Magmas are formed by partial melting of silicate rocks either in Earths mantle or the continental crust, which in turn forms part of the continental crust and the entire oceanic crust.
Subduction of oceanic crust eventually leads to rising magma bodies. This results in the formation of a linear chain of volcanoes known as volcanic cordilleras above the subduction zone in continental or oceanic arcs (e.g., the volcanic Andes, Japanese islands, Lesser antilles, Aleutians, Kamchatka). Hot-spot volcanism produces submarine or subaerial volcanic chains such as the Galapagos archipel (with the associated Carnegie and Cocos Ridge), Hawaii (with the Empereor seamounts), or Yellowstone (with the Snake River plain).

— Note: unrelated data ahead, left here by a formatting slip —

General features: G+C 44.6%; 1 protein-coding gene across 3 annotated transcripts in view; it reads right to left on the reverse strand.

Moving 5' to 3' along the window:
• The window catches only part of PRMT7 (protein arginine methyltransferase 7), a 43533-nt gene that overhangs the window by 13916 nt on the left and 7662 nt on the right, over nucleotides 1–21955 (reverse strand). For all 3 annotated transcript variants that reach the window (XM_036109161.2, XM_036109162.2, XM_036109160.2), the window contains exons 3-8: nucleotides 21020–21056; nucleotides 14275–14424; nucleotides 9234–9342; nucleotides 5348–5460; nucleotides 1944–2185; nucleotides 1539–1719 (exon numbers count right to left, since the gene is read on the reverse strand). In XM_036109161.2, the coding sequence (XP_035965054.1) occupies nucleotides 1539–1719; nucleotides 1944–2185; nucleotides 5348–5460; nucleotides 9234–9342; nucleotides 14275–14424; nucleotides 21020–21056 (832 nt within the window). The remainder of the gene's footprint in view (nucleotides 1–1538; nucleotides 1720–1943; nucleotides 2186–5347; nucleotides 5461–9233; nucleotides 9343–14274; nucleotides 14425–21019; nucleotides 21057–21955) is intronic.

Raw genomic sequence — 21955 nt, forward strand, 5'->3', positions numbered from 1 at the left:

Besides these two principal types of magma generation, magmatism along rift zones shall be also taken into consideration.